Image: Two Games that are fairly difficult to give an accurate value
Written by: Elijah Moon Blackwell
Are retro video game prices too high? Is the market crashing?
If you do a quick Google search for “retro video game prices,” you’ll find a wide array of answers.
There is no reason to point to specifics; it’s just the nature of the internet. No one can really agree if the retro gaming market is too high or low in price.
The answer is not black or white. Like the comments on this particular Reddit post, collectors point out that many factors affect the pricing of individual games.
When discussing the issue of value with employees at a local retro game store, many potential reasons were brought up, with the main one being remakes.
Any time a developer releases an older game on newer hardware or remasters it entirely the original product goes down in value….right? I mean, it makes sense. If you can play it on your WiiU or Switch then why would anyone want to buy the original version for a large amount of money?
But there is a problem with this thinking. It is assuming that people buy the original product because it is the only way to play it. This has several rebuttals.
- Emulation exists. It’s a legal grey area (hence why CD-ROM Fossil will probably never explain how to emulate stuff) but if someone really wants to play an expensive retro game without breaking their wallet, they can emulate it.
- Some collectors just want the original physical version for their collection.
- Nostalgia is extreme. Playing your childhood favorite game might not be the same unless you got the original cart, controller and console.
Earthbound: A Case Study
I decided to take to eBay and compare some prices. The biggest culprit for expensive even though alternatives exist…….is Earthbound.
EarthBound can be played on the SNES Classic. It costs around a hundred dollars on Amazon, depending on who is selling it. It comes with many more games as well.
You can also buy Earthbound for your New Nintendo 3DS or WiiU. Both versions cost $9.99.
Of course there is the legally grey emulation. We will never explain how it works but for the sake of this article it should be mentioned as an option.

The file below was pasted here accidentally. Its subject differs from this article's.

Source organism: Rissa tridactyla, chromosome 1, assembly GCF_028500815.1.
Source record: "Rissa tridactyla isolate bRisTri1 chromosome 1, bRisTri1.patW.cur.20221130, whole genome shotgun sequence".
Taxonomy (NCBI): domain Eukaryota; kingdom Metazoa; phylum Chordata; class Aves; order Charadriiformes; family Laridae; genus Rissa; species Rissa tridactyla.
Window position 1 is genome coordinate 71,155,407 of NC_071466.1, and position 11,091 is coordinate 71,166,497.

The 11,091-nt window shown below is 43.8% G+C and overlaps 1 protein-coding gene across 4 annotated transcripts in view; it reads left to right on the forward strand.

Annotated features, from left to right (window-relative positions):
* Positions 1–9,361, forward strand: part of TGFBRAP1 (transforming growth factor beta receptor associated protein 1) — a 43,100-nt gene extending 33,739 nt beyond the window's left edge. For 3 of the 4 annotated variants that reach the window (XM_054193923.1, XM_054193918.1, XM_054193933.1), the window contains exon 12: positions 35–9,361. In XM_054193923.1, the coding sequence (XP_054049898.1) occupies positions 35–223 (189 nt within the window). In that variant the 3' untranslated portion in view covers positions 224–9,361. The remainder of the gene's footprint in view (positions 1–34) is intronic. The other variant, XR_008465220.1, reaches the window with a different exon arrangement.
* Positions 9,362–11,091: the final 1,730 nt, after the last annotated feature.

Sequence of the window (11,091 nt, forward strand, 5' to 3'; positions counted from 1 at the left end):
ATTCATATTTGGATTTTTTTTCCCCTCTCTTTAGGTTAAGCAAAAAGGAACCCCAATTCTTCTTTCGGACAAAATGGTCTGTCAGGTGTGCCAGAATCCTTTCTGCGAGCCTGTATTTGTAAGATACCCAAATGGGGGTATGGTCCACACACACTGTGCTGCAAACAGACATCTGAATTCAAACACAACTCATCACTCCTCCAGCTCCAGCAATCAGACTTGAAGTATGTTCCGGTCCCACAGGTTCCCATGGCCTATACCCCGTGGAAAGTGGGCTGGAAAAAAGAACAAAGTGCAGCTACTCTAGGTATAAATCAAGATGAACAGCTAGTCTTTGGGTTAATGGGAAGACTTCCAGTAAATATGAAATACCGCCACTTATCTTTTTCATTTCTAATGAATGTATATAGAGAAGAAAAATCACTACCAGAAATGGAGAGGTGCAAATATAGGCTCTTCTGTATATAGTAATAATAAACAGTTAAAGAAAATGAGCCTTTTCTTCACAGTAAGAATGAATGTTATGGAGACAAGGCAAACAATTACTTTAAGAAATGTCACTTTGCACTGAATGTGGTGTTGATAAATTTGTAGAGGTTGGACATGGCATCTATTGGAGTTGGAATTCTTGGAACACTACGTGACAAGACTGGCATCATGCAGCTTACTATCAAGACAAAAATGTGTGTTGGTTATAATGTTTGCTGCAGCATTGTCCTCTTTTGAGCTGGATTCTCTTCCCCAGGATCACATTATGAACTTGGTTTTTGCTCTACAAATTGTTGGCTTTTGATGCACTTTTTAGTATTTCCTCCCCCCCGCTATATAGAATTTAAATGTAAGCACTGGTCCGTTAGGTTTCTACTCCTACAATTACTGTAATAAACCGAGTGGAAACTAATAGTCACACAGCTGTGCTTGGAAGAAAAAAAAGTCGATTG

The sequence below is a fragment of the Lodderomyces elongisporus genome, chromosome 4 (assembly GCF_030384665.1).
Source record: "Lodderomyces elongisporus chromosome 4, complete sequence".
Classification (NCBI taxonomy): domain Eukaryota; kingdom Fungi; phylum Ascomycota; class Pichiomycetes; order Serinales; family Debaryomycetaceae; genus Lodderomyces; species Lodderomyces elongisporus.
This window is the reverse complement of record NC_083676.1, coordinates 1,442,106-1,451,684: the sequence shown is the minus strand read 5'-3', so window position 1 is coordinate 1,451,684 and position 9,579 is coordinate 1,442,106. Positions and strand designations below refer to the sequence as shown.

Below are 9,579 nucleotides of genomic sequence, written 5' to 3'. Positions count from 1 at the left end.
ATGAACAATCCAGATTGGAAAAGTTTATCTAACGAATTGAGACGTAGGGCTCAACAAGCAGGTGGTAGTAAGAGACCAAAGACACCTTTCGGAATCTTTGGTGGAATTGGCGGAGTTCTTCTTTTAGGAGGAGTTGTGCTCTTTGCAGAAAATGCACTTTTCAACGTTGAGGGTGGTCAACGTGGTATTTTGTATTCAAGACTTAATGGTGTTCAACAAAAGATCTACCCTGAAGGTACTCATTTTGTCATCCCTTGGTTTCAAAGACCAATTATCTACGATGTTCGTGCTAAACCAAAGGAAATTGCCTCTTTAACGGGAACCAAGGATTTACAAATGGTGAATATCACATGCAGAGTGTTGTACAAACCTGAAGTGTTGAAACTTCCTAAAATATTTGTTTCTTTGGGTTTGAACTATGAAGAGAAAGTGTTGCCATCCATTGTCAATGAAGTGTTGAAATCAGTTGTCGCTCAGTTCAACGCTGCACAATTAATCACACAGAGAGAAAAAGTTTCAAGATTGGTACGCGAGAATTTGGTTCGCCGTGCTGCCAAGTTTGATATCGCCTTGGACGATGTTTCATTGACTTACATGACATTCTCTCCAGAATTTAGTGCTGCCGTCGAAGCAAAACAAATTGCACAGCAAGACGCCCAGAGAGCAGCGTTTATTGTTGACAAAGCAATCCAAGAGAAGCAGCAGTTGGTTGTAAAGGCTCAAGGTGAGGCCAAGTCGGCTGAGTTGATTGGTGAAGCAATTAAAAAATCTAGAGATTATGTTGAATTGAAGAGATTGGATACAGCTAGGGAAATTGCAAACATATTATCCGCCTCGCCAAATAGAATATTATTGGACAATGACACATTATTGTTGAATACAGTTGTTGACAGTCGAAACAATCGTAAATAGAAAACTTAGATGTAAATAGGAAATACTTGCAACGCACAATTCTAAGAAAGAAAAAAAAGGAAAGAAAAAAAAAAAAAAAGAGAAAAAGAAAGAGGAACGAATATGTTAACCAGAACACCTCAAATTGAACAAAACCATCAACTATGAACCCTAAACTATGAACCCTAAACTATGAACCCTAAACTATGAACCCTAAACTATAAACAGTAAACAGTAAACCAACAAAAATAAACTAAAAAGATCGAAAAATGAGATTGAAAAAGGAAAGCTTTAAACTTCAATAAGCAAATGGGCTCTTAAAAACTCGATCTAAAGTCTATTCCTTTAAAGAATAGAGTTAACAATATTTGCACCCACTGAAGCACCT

Lastly, there are reproduction cartridges. I haven’t explored the world of reproductions but they do exist. They look, play and seem like the real thing but they aren’t. Just be wary when buying expensive games. Make sure it isn’t a reproduction version.
With five options available to play EarthBound one would think the market for the physical SNES cart wouldn’t be expensive.
According to pricecharting.com the current average price for a loose copy (no box or documentation) of EarthBound is $177.50.
The website also shows a graph of price change. You can also read the methodology of their pricing here.
Even if you don’t believe those numbers you can travel to eBay and look at the prices for an authentic copy of EarthBound.
The lowest listing I can find as of writing this article is $188.50 and it’s for a discolored cart.
(Fun Fact: Upon reviewing this article before submitting to the editor, I found that the seller dropped the price to $139.00! Prices change frequently and a year from now this whole section could be outdated. Another reminder that prices fluctuate heavily!)
Our original hypothesis of remakes or re-releases was crushed. So I guess remakes or releases do not affect market value. Well, not entirely.
Final Fantasy VII dropped significantly over the years. The game has released on Steam for $11.99 and there is even a remaster in the making. According to pricecharting.com the current average price for loose discs is $15.01. By looking at the graph you can see that the price was much higher in the past. I found a listing on eBay for $10.00.
So the conclusion is…the market is pretty unpredictable. You can make educated guesses but really it is impossible to be 100% sure.
Further Complications and Potential Solutions
The situation gets a little worse when it comes to computer gaming. Sites like pricecharting.com and gamevaluenow.com do not list prices for computer games. Commodore 64 is featured, but not DOS or Windows.
This makes an already difficult situation impossible.
There are several games I am watching on eBay that are currently going for outrageous prices. They are the one and only listing. Finding a database where someone catalogs how much the game has gone for in the past is quite difficult. Do I really want to spend 80 bucks on a game that may appear cheaper somewhere else?
The real struggle however, is bartering with someone in person.
A year ago I had in my hands was a game called Tom and Jerry: Yankee Doodle’s Cat-astrophe. At the time and as of writing this there is no source online for pricing. I looked for previous eBay listings. I checked Amazon. There was no way to price this game.
The person who handed me the game asked me how much I’d pay for it. I didn’t want to go too low or over pay especially since the person has always been nice to me.